The enthalpy of the air is actually the sum of the individual enthalpies of the water vapor plus the enthalpy of the dry air. This includes both the sensible heat of the dry air and the latent and sensible heat of the water vapor. The properties of moist air that were just presented can be illustrated in tables or maybe more conveniently in graphical form. The graphical representation of these properties is the psychrometric chart.

At first glance, the psychrometric chart can be confusing and intimidating. We will go through the chart and explain what each of the lines and curves shown represent. The chart shown here is the ASHRAE chart. Notice this chart is for normal temperatures and a barometric pressure of 29.92 inches of mercury. This is what is considered to be sea level. Recall that air density changes at different elevations. Because of this, the air properties will be different depending on the atmospheric pressure. If you are working on a project at higher elevations, you will need to use a chart based on lower pressure. These charts are available from ASHRAE and other various sources. Another item to note is that the chart shown here is in the IP system of units.

Of course, charts based on metric or SI system are also available. Any condition of the air is shown as a point on the psychrometric chart. So, for instance, 75 degrees dry bulb and 50% relative humidity is shown here. Each property is represented by a line or a curve as with relative humidity. Once a condition is found using any two properties, the other properties can be read directly off the chart. So, at 50% relative humidity, 75 degrees dry bulb, we can find the humidity ratio, specific volume, wet bulb, specific enthalpy and dew point.

On the psychrometric chart, the dry bulb temperature is shown on the bottom axis. Notice that this chart has dry bulb temperature range from 32 degress fahrenheit at the farthest left and goes up to 100 degrees fahrenheit for the highest value. Lines of constant dry bulb are shown as vertical lines. The lines of dry bulb temperature on this chart are in 5 degree increments.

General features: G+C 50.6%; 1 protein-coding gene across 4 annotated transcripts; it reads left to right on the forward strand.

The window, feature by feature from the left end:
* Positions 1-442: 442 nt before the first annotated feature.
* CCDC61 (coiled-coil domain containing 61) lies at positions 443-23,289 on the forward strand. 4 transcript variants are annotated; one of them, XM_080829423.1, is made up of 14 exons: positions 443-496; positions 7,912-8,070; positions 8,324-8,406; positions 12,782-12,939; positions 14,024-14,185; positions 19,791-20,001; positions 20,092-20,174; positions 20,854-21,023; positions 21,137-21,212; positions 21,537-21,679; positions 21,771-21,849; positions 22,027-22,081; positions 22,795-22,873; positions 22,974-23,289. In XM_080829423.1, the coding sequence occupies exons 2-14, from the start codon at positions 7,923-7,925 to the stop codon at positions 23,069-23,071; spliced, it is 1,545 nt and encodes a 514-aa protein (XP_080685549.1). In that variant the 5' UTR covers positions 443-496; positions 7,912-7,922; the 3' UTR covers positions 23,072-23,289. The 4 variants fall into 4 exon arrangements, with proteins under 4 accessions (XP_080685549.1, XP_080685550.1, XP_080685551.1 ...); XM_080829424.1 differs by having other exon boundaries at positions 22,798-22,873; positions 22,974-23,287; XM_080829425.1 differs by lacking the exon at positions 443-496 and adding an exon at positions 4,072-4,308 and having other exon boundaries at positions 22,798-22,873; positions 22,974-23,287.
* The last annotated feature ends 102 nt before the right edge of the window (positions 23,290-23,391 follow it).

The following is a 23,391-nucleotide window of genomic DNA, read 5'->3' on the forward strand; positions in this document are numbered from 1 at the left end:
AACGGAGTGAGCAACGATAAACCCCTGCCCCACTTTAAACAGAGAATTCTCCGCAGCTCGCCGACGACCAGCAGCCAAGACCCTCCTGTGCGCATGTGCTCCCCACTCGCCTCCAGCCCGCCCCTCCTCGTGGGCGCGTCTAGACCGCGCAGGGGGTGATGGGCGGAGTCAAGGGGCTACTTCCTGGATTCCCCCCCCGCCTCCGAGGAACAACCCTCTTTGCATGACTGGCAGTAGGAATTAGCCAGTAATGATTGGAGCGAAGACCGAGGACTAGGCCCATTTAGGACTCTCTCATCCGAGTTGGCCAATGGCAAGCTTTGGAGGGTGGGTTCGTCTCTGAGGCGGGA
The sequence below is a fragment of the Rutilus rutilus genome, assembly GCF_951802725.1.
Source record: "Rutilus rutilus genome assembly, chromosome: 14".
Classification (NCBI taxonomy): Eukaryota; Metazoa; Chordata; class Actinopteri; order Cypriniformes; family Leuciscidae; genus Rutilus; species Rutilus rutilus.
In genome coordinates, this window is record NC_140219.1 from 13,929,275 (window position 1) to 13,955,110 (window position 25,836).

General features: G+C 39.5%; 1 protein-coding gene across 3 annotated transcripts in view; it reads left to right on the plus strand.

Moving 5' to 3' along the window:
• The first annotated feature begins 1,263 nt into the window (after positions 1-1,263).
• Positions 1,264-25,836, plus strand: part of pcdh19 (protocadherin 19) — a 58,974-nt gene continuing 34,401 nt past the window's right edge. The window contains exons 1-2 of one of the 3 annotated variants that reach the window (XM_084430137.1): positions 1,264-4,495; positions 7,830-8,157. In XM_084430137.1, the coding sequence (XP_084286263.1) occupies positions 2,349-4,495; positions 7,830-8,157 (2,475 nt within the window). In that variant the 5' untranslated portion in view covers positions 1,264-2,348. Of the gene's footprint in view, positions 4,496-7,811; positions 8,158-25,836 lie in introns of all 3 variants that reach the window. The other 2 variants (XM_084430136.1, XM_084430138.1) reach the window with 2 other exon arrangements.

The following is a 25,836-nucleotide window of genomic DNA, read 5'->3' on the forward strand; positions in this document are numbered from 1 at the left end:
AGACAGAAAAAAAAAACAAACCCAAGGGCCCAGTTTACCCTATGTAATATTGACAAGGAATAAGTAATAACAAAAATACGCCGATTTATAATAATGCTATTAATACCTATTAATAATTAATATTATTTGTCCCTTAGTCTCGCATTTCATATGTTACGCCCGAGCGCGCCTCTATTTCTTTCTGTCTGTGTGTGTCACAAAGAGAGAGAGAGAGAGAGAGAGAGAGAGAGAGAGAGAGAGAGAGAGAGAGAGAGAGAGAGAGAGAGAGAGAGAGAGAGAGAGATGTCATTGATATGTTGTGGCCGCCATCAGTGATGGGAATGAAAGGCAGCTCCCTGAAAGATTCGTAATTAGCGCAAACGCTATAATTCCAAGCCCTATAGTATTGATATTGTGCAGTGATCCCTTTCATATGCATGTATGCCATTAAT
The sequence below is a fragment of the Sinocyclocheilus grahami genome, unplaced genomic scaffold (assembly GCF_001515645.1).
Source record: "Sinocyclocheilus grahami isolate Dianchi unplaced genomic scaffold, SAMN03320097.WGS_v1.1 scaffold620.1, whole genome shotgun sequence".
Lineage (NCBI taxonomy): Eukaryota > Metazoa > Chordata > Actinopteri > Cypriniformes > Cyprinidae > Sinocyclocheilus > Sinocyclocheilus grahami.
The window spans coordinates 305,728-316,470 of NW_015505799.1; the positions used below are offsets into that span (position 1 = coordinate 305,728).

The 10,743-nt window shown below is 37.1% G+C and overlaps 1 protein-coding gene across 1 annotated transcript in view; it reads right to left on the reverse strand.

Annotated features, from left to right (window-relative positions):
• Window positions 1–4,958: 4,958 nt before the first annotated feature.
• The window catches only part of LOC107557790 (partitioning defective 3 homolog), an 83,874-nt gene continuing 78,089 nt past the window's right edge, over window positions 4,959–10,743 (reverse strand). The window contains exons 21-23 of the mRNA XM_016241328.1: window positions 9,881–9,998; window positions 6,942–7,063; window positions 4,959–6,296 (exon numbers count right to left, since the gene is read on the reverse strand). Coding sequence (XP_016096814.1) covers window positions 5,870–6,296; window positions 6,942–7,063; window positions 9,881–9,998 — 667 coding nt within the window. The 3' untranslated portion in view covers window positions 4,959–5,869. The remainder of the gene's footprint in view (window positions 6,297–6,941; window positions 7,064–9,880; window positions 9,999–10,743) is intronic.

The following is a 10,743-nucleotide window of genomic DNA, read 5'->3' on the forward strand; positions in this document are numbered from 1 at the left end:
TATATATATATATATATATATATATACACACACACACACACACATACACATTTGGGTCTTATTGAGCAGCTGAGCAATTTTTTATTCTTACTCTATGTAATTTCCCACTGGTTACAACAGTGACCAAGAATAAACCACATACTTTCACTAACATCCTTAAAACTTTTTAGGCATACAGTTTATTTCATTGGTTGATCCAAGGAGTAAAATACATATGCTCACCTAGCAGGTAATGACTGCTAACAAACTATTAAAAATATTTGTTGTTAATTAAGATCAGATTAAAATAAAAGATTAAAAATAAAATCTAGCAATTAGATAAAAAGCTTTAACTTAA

Humidity ratio values are shown on the far right of the chart. Since this chart provides humidity ratio in pounds per moisture per pound of dry air, the values are quite small, ranging from zero and increasing in increments of 0.0002 pound of moisture per pound of dry air. Relative humidity is shown on the chart as these curved lines. The farthest to the left is the line of saturation, or 100% relative humidity.

This chart shows lines in increments of 10% with the lowest at 10% relative humidity. Lines of constant specific volume shown here in cubic feet per pound of dry air are these lines that extend from the upper left to the lower right. The values begin at 12.5 cubic feet per pound of dry air at the left and continue up to 15.3 cubic feet per pound at the far upper right. Enthalpy is shown here in Btus per pound of dry air. Because the enthalpy and wet bulb lines are very close, the enthalpy values are given in both the left sloped line shown here and the bottom axis. This allows the user of the table to better read the enthalpy values.

Wet bulb temperature lines are shown almost parallel to the lines of contant enthalpy. These extend from the saturation curve down to the left. This chart shows wet bulbs in degrees fahrenheit ranging from 32 degrees in the far left to 94 degrees in the far upper right and are in increments of 5 degrees fahrenheit. Moisture on a surface is condensed from the air surrounding it if the surface temperature is less than the dew point. Dew point is the temperature which the air is saturated with water vapor. Cooling the air past this temperature causes the moisture to condense.

Condensation and dew point are important to understand within the built environment. Condensation on window surfaces, pipes, and ductwork must be avoided since this water can result in damage to the building elements. Please note at saturation, or 100% relative humidity, the dry bulb wet bulb, and dew point temperatures are the same.